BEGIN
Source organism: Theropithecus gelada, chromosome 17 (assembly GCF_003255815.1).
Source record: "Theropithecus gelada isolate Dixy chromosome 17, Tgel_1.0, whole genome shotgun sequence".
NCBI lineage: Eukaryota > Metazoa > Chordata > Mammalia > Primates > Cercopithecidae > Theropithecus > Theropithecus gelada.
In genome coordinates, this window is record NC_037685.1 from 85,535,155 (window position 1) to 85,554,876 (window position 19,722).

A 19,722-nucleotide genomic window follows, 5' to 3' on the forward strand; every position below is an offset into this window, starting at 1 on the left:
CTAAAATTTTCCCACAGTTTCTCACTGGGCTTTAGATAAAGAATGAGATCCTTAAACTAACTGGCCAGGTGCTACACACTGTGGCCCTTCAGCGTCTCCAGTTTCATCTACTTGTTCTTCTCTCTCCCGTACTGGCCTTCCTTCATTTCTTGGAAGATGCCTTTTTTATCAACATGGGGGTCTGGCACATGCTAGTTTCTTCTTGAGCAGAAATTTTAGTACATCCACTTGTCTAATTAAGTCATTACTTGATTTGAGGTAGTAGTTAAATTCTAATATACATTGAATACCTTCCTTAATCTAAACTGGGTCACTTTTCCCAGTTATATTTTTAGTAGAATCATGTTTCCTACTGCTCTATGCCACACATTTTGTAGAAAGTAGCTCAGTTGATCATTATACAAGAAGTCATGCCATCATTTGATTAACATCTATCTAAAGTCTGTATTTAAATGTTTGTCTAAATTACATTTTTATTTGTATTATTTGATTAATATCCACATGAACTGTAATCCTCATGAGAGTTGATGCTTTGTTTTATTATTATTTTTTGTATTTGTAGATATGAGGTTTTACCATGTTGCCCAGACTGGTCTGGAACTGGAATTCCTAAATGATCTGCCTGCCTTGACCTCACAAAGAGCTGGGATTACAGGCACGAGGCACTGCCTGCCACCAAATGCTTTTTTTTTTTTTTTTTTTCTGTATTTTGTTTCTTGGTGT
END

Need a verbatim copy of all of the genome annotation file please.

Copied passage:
Source organism: Theropithecus gelada, chromosome 17 (assembly GCF_003255815.1).
Source record: "Theropithecus gelada isolate Dixy chromosome 17, Tgel_1.0, whole genome shotgun sequence".
NCBI lineage: Eukaryota > Metazoa > Chordata > Mammalia > Primates > Cercopithecidae > Theropithecus > Theropithecus gelada.
In genome coordinates, this window is record NC_037685.1 from 85,535,155 (window position 1) to 85,554,876 (window position 19,722).

A 19,722-nucleotide genomic window follows, 5' to 3' on the forward strand; every position below is an offset into this window, starting at 1 on the left:
CTAAAATTTTCCCACAGTTTCTCACTGGGCTTTAGATAAAGAATGAGATCCTTAAACTAACTGGCCAGGTGCTACACACTGTGGCCCTTCAGCGTCTCCAGTTTCATCTACTTGTTCTTCTCTCTCCCGTACTGGCCTTCCTTCATTTCTTGGAAGATGCCTTTTTTATCAACATGGGGGTCTGGCACATGCTAGTTTCTTCTTGAGCAGAAATTTTAGTACATCCACTTGTCTAATTAAGTCATTACTTGATTTGAGGTAGTAGTTAAATTCTAATATACATTGAATACCTTCCTTAATCTAAACTGGGTCACTTTTCCCAGTTATATTTTTAGTAGAATCATGTTTCCTACTGCTCTATGCCACACATTTTGTAGAAAGTAGCTCAGTTGATCATTATACAAGAAGTCATGCCATCATTTGATTAACATCTATCTAAAGTCTGTATTTAAATGTTTGTCTAAATTACATTTTTATTTGTATTATTTGATTAATATCCACATGAACTGTAATCCTCATGAGAGTTGATGCTTTGTTTTATTATTATTTTTTGTATTTGTAGATATGAGGTTTTACCATGTTGCCCAGACTGGTCTGGAACTGGAATTCCTAAATGATCTGCCTGCCTTGACCTCACAAAGAGCTGGGATTACAGGCACGAGGCACTGCCTGCCACCAAATGCTTTTTTTTTTTTTTTTTTTCTGTATTTTGTTTCTTGGTGT